With The Creator, director Gareth Edwards believes he’s completed the “holy trinity” of science fiction movies.
“The big three genres are space movies, aliens, and robots – and I’ve done the first two”, laughed the filmmaker, who has previously ticked off the first two boxes with his previous features, low-budget sci-fi Monsters, 2014’s Godzilla, and 2016’s Rogue One.
“After Rogue One, I felt I had robots on my mind all the time. A friend invited me to Vietnam, where I’d never been before, and when you see the landscapes of a beautiful country like that for the first time, you can’t help but think back to how you’ve seen them depicted in movies.
“I was thinking about Apocalypse Now and Platoon at the same time I was wondering what it’d be like if there were robots roaming around; armies of bots at war out on the paddy fields, or picturing the monks going into temples being robots, and what religion a robot could possibly follow.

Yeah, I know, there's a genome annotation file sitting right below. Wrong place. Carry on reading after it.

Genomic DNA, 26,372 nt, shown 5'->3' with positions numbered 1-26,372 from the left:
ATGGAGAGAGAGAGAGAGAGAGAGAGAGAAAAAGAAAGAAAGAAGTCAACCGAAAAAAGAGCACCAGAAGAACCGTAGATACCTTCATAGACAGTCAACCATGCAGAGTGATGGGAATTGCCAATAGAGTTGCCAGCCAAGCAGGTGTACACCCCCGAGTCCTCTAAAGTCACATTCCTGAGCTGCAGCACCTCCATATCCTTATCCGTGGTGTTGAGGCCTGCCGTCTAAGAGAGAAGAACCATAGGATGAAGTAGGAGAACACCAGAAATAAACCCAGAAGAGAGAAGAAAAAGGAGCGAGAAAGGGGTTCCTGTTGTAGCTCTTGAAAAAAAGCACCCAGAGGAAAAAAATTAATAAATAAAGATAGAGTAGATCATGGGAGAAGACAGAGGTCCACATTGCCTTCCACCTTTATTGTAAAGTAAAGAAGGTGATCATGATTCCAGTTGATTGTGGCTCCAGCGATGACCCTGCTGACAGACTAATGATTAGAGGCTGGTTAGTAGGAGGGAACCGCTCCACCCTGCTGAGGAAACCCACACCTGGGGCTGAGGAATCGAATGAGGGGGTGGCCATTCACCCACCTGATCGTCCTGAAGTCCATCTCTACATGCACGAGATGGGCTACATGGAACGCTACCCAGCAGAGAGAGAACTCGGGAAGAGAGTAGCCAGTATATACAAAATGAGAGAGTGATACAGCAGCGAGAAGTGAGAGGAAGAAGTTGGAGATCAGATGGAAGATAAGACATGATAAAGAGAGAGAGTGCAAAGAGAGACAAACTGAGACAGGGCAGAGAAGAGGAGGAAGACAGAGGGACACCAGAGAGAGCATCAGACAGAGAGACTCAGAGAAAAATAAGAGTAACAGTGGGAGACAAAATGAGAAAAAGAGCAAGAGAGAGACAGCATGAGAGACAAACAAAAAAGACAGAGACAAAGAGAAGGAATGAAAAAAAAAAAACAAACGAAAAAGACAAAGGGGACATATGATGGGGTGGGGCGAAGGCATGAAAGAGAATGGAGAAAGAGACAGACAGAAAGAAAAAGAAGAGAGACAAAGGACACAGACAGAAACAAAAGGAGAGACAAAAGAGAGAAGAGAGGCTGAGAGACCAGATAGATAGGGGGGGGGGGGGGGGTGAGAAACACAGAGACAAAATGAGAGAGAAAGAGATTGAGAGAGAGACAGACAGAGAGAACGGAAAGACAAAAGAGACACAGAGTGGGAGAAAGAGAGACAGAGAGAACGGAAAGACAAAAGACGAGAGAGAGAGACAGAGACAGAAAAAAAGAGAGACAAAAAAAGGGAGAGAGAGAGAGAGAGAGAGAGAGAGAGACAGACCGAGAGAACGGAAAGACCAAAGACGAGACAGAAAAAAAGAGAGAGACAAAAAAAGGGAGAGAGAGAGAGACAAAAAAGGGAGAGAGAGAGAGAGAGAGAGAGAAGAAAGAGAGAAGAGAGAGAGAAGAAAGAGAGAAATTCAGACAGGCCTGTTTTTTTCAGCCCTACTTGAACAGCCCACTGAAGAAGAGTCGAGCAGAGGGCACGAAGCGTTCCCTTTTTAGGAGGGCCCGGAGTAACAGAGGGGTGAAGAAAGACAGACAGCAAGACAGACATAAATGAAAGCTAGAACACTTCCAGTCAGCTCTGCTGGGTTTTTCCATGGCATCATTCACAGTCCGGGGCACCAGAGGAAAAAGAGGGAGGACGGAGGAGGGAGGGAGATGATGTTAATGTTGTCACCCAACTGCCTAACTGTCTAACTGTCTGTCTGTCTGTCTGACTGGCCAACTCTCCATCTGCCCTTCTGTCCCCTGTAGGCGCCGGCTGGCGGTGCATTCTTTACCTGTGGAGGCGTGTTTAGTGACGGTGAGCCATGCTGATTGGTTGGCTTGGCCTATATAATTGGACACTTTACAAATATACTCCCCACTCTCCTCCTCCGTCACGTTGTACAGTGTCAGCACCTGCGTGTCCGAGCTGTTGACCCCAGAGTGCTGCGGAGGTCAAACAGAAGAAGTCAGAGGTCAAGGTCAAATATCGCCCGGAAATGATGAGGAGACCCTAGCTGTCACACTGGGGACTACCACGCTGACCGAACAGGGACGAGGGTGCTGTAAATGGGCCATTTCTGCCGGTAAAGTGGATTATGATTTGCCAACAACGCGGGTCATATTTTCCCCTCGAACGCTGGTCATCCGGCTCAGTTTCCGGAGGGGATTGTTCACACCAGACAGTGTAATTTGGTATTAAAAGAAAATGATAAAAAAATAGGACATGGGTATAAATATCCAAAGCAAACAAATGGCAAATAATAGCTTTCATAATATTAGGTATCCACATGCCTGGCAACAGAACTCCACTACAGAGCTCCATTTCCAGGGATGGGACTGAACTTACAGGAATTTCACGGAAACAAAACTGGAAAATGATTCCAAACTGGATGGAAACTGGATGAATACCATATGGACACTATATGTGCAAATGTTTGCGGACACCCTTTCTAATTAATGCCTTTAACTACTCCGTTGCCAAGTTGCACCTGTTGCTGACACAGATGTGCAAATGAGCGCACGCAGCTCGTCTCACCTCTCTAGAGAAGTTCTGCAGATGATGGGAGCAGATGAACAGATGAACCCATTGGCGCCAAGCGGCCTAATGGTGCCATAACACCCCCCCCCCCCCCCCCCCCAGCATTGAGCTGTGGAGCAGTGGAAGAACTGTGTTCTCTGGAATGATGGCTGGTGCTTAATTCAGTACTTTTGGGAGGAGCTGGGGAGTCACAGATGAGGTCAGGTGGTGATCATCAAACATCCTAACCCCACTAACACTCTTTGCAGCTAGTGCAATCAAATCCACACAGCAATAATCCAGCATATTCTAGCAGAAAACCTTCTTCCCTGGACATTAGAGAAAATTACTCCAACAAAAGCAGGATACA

“I started thinking back to Aliens, and how James Cameron’s pitch was to take a Vietnam War movie and relocate it to space, and I suddenly realised I had the germ of an idea for something I’d not seen in a movie before.
“It got me excited, especially as there are so few gaps in the DVD shelf of sci-fi. I knew someone would eventually make a movie like this one day and I’d be jealous of it, so the race to make it first was on!”
The Creator takes place on an alternate Earth, where the USA is still reeling after Los Angeles was devastated in a nuclear attack 15 years prior. The bomb was launched by artificial intelligence from the East, and a war between Asia and the States has lingered since then.